History-Public Health

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  • Rome produced the best means of preventing disease through their 'public health' sceme. Their practical skills produced the best public health system yet seen anywhere in the world
  • Fresh water was collected from springs and transported by aqueducts
  • Aqueducts transported the water to reservoirs 
  • Lead pipes took the water to three main sections of the public health system:

 - Cisterns and public fountains were used for drinking water and washing water

 - Baths: which helped rid people of fleas that spread disease, barracks, private houses and official or public buildings

 - Public latrines

  • All waste and durty water was taken away by sewers
  • There were rules about burying the dead and preventing fires
  • Engineers took great care in siting towns, forts and villas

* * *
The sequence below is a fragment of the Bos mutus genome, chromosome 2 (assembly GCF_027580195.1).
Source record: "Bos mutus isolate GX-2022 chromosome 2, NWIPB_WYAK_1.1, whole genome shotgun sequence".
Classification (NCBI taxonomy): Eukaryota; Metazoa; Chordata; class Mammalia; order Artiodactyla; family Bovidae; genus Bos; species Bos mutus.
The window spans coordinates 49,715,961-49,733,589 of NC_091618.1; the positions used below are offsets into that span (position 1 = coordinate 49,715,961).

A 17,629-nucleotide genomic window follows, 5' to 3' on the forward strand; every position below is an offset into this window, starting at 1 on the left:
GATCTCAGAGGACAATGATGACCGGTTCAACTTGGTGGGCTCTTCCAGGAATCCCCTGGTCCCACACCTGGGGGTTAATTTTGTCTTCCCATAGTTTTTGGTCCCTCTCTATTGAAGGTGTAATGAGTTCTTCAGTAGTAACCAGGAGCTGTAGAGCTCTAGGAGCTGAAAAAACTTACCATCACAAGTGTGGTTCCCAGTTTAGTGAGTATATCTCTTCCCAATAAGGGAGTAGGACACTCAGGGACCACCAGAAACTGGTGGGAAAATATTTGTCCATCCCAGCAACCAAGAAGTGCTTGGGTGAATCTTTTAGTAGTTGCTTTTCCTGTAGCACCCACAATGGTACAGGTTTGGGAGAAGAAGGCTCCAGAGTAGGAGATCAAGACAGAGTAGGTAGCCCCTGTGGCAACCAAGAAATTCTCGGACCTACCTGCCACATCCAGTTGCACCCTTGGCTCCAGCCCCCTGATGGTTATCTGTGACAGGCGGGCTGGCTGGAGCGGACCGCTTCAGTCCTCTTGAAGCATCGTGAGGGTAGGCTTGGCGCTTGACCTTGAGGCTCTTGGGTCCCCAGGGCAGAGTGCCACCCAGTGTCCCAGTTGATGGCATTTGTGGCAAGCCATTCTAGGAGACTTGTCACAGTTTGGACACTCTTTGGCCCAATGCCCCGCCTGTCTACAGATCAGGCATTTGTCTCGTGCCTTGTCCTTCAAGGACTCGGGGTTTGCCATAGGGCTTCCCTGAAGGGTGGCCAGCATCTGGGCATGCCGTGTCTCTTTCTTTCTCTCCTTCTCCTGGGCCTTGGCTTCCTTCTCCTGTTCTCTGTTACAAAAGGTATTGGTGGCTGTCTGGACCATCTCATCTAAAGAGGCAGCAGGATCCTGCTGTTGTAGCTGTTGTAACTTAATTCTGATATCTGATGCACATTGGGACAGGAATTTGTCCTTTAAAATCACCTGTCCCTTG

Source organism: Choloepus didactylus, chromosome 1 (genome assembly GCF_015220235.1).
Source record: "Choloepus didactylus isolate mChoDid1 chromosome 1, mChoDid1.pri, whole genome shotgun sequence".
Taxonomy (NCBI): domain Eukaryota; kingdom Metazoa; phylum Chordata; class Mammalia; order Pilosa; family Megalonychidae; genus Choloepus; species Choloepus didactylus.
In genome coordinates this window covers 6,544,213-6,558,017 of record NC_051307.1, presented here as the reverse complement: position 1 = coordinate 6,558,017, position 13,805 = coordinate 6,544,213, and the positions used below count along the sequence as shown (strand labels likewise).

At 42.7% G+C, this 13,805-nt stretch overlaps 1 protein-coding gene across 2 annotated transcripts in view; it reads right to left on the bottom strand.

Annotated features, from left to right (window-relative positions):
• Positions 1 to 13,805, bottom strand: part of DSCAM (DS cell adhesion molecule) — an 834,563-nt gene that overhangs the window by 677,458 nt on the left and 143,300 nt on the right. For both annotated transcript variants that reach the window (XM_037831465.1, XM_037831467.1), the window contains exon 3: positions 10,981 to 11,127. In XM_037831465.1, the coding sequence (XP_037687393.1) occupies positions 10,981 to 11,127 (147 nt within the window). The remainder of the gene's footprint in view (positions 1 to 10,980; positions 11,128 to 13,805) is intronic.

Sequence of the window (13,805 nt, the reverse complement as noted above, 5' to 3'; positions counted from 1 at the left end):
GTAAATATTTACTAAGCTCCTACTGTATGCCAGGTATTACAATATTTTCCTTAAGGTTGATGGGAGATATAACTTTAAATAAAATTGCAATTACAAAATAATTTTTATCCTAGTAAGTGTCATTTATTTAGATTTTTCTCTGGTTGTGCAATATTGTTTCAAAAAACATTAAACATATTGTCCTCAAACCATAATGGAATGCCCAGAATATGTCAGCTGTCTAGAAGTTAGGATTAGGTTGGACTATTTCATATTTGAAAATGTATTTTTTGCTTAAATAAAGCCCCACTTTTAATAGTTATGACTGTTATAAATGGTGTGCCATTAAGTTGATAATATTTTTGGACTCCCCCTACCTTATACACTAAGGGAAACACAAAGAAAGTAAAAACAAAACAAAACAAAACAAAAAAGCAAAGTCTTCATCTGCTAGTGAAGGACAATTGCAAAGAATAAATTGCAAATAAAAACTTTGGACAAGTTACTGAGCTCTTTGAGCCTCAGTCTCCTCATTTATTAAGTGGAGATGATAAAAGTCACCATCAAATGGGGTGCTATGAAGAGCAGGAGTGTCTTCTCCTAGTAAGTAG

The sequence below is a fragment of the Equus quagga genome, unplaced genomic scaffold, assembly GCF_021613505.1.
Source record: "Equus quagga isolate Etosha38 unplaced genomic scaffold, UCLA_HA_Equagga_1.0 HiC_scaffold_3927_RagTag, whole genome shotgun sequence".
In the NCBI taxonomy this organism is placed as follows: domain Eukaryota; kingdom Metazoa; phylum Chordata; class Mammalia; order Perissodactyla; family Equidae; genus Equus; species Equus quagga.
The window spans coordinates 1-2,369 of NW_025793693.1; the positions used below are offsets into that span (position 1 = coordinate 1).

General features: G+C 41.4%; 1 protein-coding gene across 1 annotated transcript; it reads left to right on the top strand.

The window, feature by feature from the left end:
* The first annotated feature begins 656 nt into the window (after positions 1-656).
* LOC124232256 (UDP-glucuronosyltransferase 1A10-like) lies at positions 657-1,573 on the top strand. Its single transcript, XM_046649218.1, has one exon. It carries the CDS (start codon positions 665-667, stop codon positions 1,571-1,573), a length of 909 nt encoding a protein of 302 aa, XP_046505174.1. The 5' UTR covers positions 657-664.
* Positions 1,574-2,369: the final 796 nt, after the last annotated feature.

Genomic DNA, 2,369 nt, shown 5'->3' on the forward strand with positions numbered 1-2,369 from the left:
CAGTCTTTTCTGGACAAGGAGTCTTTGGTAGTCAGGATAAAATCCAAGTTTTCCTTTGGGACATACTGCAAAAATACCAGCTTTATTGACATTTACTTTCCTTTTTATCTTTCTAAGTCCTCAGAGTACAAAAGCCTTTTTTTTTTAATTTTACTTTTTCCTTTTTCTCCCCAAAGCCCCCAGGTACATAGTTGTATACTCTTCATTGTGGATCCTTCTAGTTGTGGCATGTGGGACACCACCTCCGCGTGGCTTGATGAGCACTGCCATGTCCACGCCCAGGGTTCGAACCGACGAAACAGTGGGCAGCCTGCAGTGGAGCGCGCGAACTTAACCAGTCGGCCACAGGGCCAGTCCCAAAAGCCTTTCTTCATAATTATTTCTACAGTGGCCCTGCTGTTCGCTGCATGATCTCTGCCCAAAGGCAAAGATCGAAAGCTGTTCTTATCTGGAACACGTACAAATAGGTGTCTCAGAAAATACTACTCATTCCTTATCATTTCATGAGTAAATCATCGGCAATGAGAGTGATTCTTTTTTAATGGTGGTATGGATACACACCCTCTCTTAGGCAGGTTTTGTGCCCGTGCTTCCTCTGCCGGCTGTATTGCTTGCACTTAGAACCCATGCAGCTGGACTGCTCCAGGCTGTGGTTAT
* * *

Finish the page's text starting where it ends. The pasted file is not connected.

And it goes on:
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Middle Ages

  • Many rules were made to try and create a 'public health' system but it was never as effective as in the Roman period. The middle ages lost most of the roman public health system through wars
  • Butchers were given segregated areas for butchering animals
  • Streets had gutters for waste and sewage that lead to rivers
  • There were wells for collecting water and cesspools for dumping sewage, however these were close together
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Nineteenth Century

  • During the late 18th century and the first half of the 19th century conditions in many towns became worse than ever
  • Populations was growing rapidly, towns could not provide everyone with houses, clean water or a way to remove their sewage
  • Disease could spread with speed and the people's health was terrible, dieases such as Tuberculosis, Diptheria, Whooping cough and cholera became increasingly common